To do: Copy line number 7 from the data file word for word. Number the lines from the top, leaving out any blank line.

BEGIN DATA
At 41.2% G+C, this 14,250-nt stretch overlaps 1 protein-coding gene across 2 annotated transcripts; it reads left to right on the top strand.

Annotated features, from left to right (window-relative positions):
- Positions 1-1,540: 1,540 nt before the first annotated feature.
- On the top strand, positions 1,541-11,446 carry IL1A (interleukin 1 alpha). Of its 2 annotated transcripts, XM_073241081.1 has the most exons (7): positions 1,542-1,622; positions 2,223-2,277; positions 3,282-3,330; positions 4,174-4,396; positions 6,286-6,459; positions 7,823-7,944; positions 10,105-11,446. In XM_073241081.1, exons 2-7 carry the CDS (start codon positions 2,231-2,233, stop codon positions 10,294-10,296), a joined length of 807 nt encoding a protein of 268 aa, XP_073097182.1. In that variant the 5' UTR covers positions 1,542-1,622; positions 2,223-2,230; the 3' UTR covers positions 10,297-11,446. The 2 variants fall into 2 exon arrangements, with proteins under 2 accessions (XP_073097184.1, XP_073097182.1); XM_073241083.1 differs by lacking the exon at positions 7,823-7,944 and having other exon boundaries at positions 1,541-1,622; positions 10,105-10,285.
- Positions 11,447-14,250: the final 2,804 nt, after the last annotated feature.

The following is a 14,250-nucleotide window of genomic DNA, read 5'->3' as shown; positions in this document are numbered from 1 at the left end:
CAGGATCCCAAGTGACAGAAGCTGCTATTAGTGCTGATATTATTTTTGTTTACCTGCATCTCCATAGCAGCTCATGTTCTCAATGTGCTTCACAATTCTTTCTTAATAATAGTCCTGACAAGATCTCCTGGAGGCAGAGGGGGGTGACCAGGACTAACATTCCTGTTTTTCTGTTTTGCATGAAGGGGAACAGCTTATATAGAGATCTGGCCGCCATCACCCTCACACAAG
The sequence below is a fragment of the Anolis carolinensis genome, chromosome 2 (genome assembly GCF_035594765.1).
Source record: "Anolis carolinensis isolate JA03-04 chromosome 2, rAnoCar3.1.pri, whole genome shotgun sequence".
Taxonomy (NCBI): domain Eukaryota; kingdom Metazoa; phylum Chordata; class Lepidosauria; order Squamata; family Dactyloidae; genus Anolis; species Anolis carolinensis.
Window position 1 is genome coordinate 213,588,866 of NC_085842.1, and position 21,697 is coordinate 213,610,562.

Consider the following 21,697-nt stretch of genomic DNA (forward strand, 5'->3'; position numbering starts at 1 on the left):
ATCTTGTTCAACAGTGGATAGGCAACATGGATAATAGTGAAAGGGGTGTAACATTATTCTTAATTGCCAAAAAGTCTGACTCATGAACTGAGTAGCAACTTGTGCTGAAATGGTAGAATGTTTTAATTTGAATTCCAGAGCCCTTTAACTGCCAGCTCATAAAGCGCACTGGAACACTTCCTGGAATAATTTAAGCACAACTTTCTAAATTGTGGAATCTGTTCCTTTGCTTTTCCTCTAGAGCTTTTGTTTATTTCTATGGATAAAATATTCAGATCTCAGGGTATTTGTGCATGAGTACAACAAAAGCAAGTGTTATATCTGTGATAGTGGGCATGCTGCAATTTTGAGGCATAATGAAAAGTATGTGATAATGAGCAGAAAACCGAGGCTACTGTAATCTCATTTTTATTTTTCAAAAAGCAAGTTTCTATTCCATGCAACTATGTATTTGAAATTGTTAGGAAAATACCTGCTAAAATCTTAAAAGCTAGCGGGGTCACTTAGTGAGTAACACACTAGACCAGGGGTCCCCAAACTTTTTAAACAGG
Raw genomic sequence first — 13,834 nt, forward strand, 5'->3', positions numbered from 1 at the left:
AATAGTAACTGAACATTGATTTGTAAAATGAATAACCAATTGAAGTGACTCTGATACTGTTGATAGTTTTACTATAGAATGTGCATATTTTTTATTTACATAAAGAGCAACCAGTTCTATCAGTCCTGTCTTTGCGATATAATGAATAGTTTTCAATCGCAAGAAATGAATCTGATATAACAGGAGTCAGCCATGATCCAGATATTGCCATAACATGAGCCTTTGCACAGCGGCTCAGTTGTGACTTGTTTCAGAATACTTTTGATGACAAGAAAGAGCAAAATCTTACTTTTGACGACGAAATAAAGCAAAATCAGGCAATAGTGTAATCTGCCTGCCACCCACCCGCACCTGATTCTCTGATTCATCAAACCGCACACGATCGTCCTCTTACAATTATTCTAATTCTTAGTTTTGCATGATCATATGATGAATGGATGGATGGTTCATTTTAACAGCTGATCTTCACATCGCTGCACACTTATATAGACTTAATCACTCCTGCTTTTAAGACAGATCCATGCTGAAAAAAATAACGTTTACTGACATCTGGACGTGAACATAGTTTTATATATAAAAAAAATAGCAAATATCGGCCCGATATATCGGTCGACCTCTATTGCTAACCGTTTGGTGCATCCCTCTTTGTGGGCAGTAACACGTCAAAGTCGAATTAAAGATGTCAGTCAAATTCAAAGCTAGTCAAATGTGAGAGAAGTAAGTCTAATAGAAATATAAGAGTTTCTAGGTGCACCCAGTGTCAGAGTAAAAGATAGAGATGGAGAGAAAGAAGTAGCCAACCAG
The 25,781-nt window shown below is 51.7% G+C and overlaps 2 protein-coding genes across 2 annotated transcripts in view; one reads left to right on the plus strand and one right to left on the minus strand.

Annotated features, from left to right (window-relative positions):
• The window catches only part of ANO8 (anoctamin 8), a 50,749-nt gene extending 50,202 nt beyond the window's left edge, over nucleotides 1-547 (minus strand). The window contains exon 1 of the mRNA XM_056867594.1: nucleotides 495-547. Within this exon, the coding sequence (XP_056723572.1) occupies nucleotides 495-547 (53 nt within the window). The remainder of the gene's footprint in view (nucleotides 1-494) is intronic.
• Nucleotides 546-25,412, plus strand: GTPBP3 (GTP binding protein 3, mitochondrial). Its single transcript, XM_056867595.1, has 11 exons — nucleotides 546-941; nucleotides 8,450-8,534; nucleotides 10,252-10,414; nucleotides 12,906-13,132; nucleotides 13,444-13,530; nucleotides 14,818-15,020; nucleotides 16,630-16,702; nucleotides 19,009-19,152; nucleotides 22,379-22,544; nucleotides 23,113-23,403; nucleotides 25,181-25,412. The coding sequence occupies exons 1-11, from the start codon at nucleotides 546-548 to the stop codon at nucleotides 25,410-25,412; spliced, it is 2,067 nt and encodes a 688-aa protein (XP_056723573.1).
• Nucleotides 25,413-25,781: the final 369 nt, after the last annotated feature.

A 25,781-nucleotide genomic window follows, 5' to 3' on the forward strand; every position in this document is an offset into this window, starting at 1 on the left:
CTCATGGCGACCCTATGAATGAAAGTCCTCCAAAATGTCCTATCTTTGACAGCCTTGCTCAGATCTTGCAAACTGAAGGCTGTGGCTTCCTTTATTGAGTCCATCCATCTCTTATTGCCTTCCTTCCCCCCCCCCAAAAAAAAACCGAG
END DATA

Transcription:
CAGGATCCCAAGTGACAGAAGCTGCTATTAGTGCTGATATTATTTTTGTTTACCTGCATCTCCATAGCAGCTCATGTTCTCAATGTGCTTCACAATTCTTTCTTAATAATAGTCCTGACAAGATCTCCTGGAGGCAGAGGGGGGTGACCAGGACTAACATTCCTGTTTTTCTGTTTTGCATGAAGGGGAACAGCTTATATAGAGATCTGGCCGCCATCACCCTCACACAAG